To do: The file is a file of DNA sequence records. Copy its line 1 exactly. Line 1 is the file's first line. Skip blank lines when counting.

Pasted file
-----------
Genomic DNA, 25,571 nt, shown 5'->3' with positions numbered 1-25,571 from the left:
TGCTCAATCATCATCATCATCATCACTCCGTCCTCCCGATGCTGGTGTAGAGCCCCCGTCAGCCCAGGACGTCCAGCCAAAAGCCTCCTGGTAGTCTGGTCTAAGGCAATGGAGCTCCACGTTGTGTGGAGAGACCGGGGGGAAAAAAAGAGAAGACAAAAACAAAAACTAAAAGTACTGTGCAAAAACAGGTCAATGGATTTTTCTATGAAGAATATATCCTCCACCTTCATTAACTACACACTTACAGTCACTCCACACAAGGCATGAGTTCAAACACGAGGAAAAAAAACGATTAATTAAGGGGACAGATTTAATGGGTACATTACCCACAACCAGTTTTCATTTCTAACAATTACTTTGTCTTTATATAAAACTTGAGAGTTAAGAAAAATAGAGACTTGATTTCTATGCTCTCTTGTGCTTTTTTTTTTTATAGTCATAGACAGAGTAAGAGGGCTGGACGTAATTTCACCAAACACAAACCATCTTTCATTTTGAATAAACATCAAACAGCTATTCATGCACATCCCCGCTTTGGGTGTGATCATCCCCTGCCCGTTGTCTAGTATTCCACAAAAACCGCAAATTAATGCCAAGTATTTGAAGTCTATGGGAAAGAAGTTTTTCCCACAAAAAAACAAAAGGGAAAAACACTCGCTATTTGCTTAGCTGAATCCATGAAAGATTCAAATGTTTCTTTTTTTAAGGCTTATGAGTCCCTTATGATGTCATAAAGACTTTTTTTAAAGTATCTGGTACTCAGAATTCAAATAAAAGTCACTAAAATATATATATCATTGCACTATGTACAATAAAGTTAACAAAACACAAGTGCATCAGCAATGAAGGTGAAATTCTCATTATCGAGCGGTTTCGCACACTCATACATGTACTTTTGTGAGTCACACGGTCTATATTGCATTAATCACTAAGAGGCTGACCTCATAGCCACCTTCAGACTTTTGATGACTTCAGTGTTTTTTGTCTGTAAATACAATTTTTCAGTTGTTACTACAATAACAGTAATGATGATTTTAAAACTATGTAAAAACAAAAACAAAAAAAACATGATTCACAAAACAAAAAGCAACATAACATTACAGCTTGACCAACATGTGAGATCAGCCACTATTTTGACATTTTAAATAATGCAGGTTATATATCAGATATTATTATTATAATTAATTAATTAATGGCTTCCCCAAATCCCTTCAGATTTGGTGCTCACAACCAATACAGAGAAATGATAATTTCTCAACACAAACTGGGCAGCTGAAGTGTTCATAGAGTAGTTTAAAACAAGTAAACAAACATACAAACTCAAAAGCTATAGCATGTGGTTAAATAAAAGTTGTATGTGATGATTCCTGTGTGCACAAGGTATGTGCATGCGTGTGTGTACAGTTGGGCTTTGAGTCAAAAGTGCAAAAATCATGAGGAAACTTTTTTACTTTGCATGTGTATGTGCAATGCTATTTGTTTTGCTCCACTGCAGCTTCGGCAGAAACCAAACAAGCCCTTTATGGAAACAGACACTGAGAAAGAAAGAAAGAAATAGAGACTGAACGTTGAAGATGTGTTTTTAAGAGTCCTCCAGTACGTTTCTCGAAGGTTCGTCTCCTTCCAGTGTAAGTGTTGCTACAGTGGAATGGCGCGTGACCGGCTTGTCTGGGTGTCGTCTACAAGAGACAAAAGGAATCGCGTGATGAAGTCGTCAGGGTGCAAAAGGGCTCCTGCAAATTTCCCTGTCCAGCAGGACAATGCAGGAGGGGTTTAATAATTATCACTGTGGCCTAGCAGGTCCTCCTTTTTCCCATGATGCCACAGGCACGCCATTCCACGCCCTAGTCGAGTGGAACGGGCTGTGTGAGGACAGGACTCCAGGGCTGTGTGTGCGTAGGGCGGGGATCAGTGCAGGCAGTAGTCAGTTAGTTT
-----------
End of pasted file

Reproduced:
Genomic DNA, 25,571 nt, shown 5'->3' with positions numbered 1-25,571 from the left: